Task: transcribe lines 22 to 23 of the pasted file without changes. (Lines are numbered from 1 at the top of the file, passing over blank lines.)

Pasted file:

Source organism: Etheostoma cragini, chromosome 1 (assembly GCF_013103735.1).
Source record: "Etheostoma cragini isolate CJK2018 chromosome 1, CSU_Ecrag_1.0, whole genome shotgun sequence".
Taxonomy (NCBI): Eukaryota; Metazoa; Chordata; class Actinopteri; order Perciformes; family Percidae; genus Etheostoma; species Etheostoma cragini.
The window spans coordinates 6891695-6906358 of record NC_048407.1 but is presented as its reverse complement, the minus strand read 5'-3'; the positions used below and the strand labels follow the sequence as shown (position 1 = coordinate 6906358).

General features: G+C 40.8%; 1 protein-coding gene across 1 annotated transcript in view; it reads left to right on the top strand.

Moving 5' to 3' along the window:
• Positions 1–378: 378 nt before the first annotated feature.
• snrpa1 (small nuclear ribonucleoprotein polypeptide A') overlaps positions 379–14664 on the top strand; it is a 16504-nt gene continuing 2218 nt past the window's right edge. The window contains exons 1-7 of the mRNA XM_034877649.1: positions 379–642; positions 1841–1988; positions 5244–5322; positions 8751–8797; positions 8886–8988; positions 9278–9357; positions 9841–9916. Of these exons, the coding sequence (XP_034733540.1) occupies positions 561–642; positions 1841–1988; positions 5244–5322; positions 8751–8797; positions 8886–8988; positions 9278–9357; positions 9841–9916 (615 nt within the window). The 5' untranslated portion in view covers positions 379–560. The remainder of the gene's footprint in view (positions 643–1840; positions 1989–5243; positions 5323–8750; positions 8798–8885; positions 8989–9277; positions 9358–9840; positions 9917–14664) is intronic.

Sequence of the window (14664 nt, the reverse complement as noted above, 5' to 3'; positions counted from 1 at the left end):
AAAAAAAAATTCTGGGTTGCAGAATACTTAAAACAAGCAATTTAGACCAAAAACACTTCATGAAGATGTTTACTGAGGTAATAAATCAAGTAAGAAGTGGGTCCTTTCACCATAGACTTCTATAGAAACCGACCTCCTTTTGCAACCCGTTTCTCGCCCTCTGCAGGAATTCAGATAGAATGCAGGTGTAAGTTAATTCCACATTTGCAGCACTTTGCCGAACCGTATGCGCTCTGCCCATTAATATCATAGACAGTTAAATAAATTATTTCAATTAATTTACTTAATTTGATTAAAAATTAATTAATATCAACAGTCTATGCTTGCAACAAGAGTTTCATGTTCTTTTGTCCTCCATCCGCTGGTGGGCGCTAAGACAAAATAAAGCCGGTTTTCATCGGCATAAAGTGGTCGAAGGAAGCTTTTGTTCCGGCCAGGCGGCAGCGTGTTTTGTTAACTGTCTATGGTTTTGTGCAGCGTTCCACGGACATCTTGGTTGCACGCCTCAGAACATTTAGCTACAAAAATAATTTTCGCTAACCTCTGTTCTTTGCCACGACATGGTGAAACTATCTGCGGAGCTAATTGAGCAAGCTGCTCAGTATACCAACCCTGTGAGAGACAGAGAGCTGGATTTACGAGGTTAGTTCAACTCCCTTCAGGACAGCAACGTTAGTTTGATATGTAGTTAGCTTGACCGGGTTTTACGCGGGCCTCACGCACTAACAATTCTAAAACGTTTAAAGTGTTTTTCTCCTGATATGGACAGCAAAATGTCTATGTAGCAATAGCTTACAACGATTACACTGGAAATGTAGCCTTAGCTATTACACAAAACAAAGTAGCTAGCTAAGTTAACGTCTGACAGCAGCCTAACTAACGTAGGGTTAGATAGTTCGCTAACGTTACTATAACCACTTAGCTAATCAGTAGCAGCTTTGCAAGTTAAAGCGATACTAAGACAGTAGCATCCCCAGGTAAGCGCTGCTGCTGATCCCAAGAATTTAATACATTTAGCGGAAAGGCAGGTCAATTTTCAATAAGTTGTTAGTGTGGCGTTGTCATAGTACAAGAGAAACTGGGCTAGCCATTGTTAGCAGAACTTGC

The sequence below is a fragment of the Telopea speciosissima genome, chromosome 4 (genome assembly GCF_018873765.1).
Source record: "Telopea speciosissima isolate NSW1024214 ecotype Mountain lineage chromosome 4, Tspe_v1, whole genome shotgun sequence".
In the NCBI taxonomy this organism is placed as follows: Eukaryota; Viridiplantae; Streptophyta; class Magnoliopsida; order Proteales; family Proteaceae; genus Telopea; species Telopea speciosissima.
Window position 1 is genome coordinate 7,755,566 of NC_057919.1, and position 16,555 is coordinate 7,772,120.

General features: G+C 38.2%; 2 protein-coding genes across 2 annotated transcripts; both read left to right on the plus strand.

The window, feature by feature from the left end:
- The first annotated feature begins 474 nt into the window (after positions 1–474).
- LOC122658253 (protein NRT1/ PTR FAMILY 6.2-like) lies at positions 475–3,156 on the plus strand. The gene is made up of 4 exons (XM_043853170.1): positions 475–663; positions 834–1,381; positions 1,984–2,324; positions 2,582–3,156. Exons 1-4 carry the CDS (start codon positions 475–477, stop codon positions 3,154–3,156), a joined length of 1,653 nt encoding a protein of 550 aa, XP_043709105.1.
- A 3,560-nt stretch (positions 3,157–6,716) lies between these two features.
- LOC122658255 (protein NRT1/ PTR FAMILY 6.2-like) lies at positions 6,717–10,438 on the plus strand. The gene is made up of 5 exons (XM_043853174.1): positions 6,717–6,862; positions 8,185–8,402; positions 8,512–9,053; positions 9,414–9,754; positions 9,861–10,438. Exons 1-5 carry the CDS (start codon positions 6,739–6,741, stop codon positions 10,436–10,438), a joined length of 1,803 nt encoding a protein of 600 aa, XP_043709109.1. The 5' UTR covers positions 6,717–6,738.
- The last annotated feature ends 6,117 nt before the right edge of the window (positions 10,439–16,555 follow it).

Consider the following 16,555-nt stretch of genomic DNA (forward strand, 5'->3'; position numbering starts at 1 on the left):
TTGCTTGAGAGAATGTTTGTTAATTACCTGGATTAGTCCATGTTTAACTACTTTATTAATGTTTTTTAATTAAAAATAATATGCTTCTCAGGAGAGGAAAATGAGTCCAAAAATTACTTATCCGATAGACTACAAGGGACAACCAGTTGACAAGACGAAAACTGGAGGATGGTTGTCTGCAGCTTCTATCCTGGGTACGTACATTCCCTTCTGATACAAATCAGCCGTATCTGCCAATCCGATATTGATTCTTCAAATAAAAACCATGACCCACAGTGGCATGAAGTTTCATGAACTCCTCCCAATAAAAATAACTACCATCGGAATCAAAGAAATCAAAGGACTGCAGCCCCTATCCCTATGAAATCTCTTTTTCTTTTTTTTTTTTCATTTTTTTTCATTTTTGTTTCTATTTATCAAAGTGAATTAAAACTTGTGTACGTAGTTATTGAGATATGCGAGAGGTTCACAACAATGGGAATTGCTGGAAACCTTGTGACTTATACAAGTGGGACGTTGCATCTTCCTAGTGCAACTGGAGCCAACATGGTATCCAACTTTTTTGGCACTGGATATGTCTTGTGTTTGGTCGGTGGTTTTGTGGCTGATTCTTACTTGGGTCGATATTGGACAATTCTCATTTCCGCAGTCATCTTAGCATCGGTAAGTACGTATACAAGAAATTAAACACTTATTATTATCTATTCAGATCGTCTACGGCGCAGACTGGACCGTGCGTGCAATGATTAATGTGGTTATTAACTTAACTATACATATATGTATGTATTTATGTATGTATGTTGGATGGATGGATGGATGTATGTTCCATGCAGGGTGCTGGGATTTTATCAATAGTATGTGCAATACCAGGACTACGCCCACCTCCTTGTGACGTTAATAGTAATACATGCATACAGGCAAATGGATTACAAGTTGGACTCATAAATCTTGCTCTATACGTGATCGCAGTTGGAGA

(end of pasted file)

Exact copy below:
Consider the following 16,555-nt stretch of genomic DNA (forward strand, 5'->3'; position numbering starts at 1 on the left):
TTGCTTGAGAGAATGTTTGTTAATTACCTGGATTAGTCCATGTTTAACTACTTTATTAATGTTTTTTAATTAAAAATAATATGCTTCTCAGGAGAGGAAAATGAGTCCAAAAATTACTTATCCGATAGACTACAAGGGACAACCAGTTGACAAGACGAAAACTGGAGGATGGTTGTCTGCAGCTTCTATCCTGGGTACGTACATTCCCTTCTGATACAAATCAGCCGTATCTGCCAATCCGATATTGATTCTTCAAATAAAAACCATGACCCACAGTGGCATGAAGTTTCATGAACTCCTCCCAATAAAAATAACTACCATCGGAATCAAAGAAATCAAAGGACTGCAGCCCCTATCCCTATGAAATCTCTTTTTCTTTTTTTTTTTTCATTTTTTTTCATTTTTGTTTCTATTTATCAAAGTGAATTAAAACTTGTGTACGTAGTTATTGAGATATGCGAGAGGTTCACAACAATGGGAATTGCTGGAAACCTTGTGACTTATACAAGTGGGACGTTGCATCTTCCTAGTGCAACTGGAGCCAACATGGTATCCAACTTTTTTGGCACTGGATATGTCTTGTGTTTGGTCGGTGGTTTTGTGGCTGATTCTTACTTGGGTCGATATTGGACAATTCTCATTTCCGCAGTCATCTTAGCATCGGTAAGTACGTATACAAGAAATTAAACACTTATTATTATCTATTCAGATCGTCTACGGCGCAGACTGGACCGTGCGTGCAATGATTAATGTGGTTATTAACTTAACTATACATATATGTATGTATTTATGTATGTATGTTGGATGGATGGATGGATGTATGTTCCATGCAGGGTGCTGGGATTTTATCAATAGTATGTGCAATACCAGGACTACGCCCACCTCCTTGTGACGTTAATAGTAATACATGCATACAGGCAAATGGATTACAAGTTGGACTCATAAATCTTGCTCTATACGTGATCGCAGTTGGAGA